Similar results were presented by other researchers who studied the effect of deficient irrigation regimes on densely planted olive trees of the Arbequina variety. More specifically, these scientists claim that in conditions of moderate intensity of water stress, the amount of olive oil produced by the olive trees that underwent the above treatment increased significantly, declaring that the reason this phenomenon occurs is still unknown. Another important finding derived from the same scientists team is that the lack of irrigation of the olive trees generally accelerated the ripening of olive fruits, making it possible to harvest the olives early, thus avoiding their collection in late autumn, where they may appear in autumn.
Additionally, in Cordovil olive trees, it was observed that the productive potential of these trees decreased more sharply in years of reduced production, in cases where they were either irrigated only at critical stages of olive growth, or are not irrigated. However, the olive trees that were irrigated with an amount of water equal to 60% of the soil water capacity showed the highest production of olive oil in a period of 2 years compared to all other interventions.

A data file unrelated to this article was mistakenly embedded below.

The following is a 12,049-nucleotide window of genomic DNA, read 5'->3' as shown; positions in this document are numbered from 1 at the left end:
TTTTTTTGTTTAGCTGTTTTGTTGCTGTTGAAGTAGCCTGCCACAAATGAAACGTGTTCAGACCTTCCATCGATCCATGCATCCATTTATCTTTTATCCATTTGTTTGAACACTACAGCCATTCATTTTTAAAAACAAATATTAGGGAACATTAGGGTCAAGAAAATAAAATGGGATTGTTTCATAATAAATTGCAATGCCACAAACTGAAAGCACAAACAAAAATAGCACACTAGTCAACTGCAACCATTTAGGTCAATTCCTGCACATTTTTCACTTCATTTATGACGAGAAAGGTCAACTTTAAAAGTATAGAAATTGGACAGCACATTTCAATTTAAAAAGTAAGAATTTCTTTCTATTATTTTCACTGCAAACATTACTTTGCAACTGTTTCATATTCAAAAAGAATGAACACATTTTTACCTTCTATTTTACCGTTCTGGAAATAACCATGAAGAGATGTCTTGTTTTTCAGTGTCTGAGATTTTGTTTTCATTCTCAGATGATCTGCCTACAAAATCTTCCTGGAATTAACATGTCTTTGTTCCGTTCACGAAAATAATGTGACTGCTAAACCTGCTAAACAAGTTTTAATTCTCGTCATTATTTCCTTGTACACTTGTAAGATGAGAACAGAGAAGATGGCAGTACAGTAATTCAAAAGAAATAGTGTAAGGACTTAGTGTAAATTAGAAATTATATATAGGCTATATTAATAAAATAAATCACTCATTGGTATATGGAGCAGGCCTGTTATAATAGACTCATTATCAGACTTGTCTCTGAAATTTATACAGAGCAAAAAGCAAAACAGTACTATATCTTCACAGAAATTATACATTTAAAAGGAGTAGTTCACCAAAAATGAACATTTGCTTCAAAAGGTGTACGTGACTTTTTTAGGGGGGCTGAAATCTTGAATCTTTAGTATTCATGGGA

In another variety of olive trees (Chemlali), some of which were irrigated with saline water, it was also observed that irrigation of these olive trees showed similar results to those mentioned above, in terms of reducing the oil content of the fruits and increasing the olive fruits produced. In addition, in trees of the same variety that were not irrigated, it was observed that their fruits showed the highest oil content throughout the experiments. Another interesting finding from the same research is that the composition of the olives may also be significantly affected by rainfall before the harvest season.